Megan Tompkins-Stange spent five years conducting confidential interviews with insiders at some of the foundations most involved in education reform. What they told her will surprise you. Or not…
EduShyster: You spent five years interviewing insiders at some of the foundations most involved in education reform, and your new book Policy Patrons allows readers to *listen in* on conversations that are, let’s just say, enlightening. I want to give readers a taste by jumping right into a Gates Foundation official’s take on the chummy relationship between the foundation and the Obama administration—or as one Obama staffer describes it in a telling slip of the tongue, the Gates administration.
Megan Tompkins-Stange: I think this is one of the more interesting quotes in the book, because it’s quite self-reflective. On the one hand, the source is acknowledging that the close coupling between Gates and the Department of Education under Arne Duncan was great because it pushed their agenda forward. But on the other hand, they’re acknowledging that it’s somewhat problematic in terms of democratic legitimacy. It was my sense that most of the people I talked to hadn’t engaged—at an organizational level—with the larger question of *What’s our role in a liberal democracy?* or *Is this the right thing for us to do as a foundation?* They were so focused on the work—they talked about *We’re changing things; we’re moving the policy, look at all these things we’ve accomplished.* The democracy part of it was not really a part of the equation in terms of their day-to-day discussions. It was more about, *How do we get the elites who can really move this policy on board?* But it seems like that is changing now in a few contexts.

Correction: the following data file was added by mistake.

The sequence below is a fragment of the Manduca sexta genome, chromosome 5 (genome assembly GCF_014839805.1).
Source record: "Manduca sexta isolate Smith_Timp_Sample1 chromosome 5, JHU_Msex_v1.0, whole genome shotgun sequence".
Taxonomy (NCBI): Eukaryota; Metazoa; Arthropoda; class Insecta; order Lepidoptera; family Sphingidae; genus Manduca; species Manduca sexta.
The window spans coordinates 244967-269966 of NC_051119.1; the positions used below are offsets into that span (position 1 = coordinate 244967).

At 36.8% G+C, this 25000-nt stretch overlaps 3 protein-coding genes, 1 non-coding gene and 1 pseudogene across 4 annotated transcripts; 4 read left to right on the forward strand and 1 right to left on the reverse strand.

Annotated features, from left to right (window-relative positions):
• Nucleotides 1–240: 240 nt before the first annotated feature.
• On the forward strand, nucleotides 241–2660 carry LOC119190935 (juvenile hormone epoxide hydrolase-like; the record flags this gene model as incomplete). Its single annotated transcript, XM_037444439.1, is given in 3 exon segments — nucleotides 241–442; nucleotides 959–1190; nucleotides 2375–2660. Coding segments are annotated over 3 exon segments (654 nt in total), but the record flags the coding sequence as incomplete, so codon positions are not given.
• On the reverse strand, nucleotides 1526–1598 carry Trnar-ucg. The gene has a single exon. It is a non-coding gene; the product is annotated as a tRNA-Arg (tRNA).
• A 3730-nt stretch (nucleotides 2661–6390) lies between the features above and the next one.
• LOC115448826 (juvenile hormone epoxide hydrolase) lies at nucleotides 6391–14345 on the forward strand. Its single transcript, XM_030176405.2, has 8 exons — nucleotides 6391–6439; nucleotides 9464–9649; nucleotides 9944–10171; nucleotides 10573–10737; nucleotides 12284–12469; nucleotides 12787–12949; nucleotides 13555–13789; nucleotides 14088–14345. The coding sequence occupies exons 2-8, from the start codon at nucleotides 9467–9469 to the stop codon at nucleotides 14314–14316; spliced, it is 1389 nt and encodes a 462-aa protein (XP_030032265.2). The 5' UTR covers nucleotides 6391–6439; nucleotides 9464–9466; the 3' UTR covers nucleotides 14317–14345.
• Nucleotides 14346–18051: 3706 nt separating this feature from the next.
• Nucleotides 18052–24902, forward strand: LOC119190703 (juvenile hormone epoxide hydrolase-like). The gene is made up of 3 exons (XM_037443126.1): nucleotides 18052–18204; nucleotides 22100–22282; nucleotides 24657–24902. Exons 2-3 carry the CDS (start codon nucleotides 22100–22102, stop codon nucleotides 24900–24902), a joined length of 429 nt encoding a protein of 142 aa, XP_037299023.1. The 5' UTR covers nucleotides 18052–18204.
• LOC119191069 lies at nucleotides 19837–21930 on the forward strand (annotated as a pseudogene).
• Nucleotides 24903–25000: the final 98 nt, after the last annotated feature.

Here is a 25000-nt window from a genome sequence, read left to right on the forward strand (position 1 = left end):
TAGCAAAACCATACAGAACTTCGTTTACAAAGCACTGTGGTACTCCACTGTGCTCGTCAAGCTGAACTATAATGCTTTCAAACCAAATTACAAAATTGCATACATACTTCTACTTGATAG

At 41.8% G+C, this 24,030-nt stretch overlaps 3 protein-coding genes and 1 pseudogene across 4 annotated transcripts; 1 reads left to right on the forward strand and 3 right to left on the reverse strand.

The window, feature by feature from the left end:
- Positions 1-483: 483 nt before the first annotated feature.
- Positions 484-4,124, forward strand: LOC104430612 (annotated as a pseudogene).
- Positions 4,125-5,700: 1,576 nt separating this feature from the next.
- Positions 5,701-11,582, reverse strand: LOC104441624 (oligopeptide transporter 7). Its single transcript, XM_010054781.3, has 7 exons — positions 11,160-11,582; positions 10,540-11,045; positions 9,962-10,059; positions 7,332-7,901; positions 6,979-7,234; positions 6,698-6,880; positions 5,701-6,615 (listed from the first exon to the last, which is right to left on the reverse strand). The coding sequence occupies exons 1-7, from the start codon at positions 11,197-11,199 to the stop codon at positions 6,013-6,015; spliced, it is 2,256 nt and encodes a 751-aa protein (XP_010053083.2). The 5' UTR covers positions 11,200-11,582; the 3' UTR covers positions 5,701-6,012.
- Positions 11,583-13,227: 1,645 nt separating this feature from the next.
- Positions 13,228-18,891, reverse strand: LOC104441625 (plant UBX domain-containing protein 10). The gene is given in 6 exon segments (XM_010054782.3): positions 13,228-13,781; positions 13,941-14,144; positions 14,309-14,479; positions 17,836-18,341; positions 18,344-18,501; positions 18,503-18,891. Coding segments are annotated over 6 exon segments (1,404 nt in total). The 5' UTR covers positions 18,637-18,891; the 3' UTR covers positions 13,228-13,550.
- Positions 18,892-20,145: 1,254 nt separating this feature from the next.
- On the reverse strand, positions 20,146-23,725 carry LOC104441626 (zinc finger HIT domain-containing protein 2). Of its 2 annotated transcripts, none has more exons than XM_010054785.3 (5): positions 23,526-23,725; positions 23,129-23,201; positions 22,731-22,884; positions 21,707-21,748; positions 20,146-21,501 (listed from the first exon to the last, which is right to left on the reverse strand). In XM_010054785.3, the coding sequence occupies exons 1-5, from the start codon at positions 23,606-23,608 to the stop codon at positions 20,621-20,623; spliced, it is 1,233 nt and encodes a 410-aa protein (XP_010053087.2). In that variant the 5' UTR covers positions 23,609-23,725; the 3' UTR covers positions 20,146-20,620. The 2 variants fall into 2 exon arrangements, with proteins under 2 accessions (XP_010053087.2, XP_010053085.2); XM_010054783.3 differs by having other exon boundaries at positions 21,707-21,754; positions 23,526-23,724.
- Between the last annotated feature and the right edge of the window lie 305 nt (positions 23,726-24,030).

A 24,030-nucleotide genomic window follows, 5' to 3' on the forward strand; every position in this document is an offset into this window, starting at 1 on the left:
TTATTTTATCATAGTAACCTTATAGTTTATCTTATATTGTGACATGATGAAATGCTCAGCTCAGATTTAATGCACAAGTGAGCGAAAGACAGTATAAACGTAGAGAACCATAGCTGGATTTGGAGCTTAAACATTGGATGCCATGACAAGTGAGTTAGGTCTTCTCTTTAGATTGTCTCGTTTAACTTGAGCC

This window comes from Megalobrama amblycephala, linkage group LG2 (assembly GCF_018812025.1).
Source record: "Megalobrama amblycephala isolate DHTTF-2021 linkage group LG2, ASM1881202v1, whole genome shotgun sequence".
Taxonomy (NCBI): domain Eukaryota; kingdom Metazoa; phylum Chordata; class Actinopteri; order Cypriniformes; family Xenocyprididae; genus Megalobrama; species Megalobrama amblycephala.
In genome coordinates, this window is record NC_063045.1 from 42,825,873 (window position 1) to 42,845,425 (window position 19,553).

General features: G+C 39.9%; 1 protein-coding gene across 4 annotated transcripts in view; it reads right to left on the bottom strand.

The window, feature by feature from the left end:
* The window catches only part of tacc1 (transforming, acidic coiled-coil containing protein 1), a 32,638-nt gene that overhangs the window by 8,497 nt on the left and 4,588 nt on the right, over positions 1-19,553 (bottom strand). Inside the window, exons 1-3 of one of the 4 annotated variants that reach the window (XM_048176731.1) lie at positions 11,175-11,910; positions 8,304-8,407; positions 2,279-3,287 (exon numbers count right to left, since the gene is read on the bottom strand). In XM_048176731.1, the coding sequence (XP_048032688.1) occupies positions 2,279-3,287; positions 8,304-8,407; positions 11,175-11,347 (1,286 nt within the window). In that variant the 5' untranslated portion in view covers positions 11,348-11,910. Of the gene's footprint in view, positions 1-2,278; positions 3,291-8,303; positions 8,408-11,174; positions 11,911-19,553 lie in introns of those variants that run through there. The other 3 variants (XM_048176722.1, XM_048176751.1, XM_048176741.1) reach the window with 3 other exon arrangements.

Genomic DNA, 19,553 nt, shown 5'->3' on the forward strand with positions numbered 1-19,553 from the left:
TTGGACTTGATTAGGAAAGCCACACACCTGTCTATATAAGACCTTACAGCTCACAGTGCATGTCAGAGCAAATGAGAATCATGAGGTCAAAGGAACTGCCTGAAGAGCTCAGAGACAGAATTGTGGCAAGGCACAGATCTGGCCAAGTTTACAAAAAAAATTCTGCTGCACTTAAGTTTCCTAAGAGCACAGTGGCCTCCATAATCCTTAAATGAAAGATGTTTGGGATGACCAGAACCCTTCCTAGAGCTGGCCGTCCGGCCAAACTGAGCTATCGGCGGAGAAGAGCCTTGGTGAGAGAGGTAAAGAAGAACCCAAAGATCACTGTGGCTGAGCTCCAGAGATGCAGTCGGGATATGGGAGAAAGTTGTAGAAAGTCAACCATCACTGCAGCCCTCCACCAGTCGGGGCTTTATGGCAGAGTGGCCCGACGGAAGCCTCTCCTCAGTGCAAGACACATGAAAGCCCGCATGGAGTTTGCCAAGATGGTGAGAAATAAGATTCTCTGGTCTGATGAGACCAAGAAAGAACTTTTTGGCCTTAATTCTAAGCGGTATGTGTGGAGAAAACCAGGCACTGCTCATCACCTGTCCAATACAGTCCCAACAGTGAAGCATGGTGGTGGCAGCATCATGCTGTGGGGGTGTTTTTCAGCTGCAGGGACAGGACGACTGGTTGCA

EduShyster: I should point out that your book isfilled with quotes like the one above. In fact, *heavy on hubris* might be an accurate way to describe its contents. We overhear the Broad folks reveling in their success in New Orleans and the failure of the opt out movement, and Team Gates crowing over, well, everything. But both have ended up getting some comeuppance of late—Gates over the Common Core and Broad over Eli Broad’s charter expansion plan in Los Angeles.
Tompkins-Stange: I think what we’re seeing, with Gates and Broad in particular, is that they started from the point of view that *If you apply capital to X problem then Y solution will happen.* For example, if you make a vaccine available, disease will be eradicated. But that worldview hasn’t translated well to Foundations Unfiltered – EduShyster: